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Solar Power Comes of Age How Harnessing the Sun Got Cheap and Practical Dickon Pinner and Matt Rogers
Solar power has been declared a winner before, only to flounder. It’s easy to remain skeptical today, given that solar power accounts for less than one percent of the global energy supply. But it is also expanding faster than any other power source, with an average growth rate of 50 percent a year for the past six years. Annual installations of photovoltaic panels increased from a capacity of less than 0.3 gigawatts in 2000 to 45 gigawatts in 2014—enough to power more than 7.4 million American homes. This time really is different: solar power is ready to compete on its own terms.
The momentum behind solar power is a result of innovations in regulation, industry, technology, and financing. In a number of markets, it no longer needs public subsidies to compete on price with conventional power sources, such as coal, natural gas, and nuclear power. The International Energy Agency, which has historically taken a conservative
Dickon Pinner is a Director in McKinsey’s San Francisco office, where he leads McKinsey’s Global Cleantech Practice. Matt rogers is a Director in McKinsey’s San Francisco office. In 2009–10, he served as Senior Adviser to the U.S. Secretary of Energy. He is a co-author, with Stefan Heck, of Resource Revolution: How to Capture the Biggest Business Opportunity in a Century.
approach to evaluating solar power’s prospects, has projected that by 2050, in the best-case scenario, solar energy could be the single biggest source of power, generating as much as 27 percent of electricity worldwide.
If that happens, the consequences will be profound. Electricity will reach places that have never known what it means to get light or heat on demand. The price of electricity could fall, and utilities will have to figure out how to adapt. But the environmental gains, in terms of lower emissions of particulates, sulphur, and greenhouse gases, would be profound. THE POWER OF POLICY Four factors lie behind the rise of solar power. The first is regulatory support. Around the world, governments have enacted a range of pro-solar policies, including requirements that utilities generate a given fraction of their electricity from solar power, feed-in tariffs (a guaranteed price per kilowatt of solar power), and subsidies to manufacturers of solar panels and the households that buy them. Policymakers have supported solar power for a number of reasons, including a desire to reduce emissions, diversify their countries’ energy supplies, and create jobs. Perhaps most important, they recognized the long-term potential of solar power and wanted to foster a market for it.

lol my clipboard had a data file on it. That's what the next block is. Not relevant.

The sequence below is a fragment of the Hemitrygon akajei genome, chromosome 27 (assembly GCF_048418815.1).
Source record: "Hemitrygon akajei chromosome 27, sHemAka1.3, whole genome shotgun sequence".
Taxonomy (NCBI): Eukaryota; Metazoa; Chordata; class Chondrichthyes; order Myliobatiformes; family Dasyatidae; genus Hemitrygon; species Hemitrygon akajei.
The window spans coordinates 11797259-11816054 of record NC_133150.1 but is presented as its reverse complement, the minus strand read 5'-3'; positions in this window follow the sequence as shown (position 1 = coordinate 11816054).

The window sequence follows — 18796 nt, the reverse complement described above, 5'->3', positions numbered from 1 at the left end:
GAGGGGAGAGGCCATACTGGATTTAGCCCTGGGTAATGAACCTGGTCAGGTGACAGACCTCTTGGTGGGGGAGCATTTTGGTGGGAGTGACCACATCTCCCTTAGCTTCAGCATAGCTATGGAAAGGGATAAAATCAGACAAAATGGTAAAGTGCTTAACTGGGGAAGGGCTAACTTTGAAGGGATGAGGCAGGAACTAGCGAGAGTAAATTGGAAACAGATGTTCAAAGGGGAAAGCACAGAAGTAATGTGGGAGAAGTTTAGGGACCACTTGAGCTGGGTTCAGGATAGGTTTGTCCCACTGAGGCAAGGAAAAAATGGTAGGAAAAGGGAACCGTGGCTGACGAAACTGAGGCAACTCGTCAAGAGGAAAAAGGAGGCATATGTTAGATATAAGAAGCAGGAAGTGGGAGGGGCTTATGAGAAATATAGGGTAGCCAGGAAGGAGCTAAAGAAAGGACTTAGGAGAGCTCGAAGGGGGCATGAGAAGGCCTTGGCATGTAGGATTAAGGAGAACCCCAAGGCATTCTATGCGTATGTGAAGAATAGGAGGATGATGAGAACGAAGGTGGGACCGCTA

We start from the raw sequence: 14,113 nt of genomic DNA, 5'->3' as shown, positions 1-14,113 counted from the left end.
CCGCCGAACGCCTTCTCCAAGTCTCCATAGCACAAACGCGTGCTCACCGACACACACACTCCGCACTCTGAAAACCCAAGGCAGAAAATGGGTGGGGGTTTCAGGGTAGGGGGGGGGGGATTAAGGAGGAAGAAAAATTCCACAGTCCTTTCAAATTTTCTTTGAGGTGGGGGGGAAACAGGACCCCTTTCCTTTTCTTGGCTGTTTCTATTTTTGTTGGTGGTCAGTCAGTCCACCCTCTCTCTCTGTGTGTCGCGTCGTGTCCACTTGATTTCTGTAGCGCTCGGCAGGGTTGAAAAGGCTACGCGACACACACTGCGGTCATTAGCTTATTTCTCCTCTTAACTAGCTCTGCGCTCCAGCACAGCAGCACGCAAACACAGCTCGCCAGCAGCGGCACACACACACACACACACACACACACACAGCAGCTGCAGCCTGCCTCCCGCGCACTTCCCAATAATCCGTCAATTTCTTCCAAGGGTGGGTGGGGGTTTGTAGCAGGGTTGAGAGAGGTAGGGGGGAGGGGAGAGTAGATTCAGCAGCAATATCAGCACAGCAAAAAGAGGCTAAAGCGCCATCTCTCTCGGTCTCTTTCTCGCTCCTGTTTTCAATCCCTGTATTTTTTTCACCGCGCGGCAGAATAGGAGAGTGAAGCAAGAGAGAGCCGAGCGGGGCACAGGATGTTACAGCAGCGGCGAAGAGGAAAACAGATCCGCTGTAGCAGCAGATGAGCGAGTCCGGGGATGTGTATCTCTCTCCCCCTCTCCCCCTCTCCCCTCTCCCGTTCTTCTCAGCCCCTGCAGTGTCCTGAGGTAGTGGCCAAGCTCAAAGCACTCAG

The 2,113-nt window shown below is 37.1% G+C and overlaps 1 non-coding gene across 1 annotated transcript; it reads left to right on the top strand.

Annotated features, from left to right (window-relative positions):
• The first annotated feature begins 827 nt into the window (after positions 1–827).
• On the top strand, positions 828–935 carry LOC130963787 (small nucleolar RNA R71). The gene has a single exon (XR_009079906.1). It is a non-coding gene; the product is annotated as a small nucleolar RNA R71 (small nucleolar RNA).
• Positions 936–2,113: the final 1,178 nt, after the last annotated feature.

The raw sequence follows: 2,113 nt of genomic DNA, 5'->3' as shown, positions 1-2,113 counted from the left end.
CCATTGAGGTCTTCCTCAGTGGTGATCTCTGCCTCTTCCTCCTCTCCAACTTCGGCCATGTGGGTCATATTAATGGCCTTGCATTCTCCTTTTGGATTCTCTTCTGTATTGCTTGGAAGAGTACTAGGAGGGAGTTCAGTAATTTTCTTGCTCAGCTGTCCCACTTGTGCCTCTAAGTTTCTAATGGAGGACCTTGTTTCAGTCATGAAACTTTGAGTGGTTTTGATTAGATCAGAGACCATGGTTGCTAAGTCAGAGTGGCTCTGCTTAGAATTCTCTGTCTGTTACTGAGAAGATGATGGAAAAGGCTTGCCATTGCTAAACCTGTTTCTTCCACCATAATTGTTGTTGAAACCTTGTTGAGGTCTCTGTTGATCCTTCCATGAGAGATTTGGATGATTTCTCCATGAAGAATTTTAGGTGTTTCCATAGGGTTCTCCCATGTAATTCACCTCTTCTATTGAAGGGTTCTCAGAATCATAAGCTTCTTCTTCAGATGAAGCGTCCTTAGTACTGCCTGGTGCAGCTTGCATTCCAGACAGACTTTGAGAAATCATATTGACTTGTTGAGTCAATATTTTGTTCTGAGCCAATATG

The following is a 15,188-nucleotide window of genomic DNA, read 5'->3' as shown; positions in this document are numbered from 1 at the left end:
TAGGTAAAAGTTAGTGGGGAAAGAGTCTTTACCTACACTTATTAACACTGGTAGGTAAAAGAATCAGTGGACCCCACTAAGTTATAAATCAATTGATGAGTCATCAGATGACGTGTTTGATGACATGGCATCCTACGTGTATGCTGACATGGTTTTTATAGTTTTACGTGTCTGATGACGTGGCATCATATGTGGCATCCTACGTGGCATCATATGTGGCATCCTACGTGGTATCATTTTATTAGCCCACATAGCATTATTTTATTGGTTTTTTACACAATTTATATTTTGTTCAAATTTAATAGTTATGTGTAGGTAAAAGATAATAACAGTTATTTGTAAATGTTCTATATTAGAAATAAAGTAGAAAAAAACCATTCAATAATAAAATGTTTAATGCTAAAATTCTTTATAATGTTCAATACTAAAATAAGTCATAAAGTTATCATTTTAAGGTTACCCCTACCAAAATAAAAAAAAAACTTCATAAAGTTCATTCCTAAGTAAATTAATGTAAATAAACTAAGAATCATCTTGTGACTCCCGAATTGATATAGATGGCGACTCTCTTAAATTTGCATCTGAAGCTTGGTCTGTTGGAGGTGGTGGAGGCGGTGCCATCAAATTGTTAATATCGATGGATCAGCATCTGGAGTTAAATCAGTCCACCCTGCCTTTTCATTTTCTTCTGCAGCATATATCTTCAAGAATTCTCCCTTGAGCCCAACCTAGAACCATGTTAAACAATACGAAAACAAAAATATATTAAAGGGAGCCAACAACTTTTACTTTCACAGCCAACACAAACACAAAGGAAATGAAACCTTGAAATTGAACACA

Germany, the country with among the most aggressive polices, added 35 gigawatts of solar-panel power in the last ten years, driving the majority of global demand for much of that time. In the United States, a set of mandates requiring utilities to produce a certain amount of electricity from renewable
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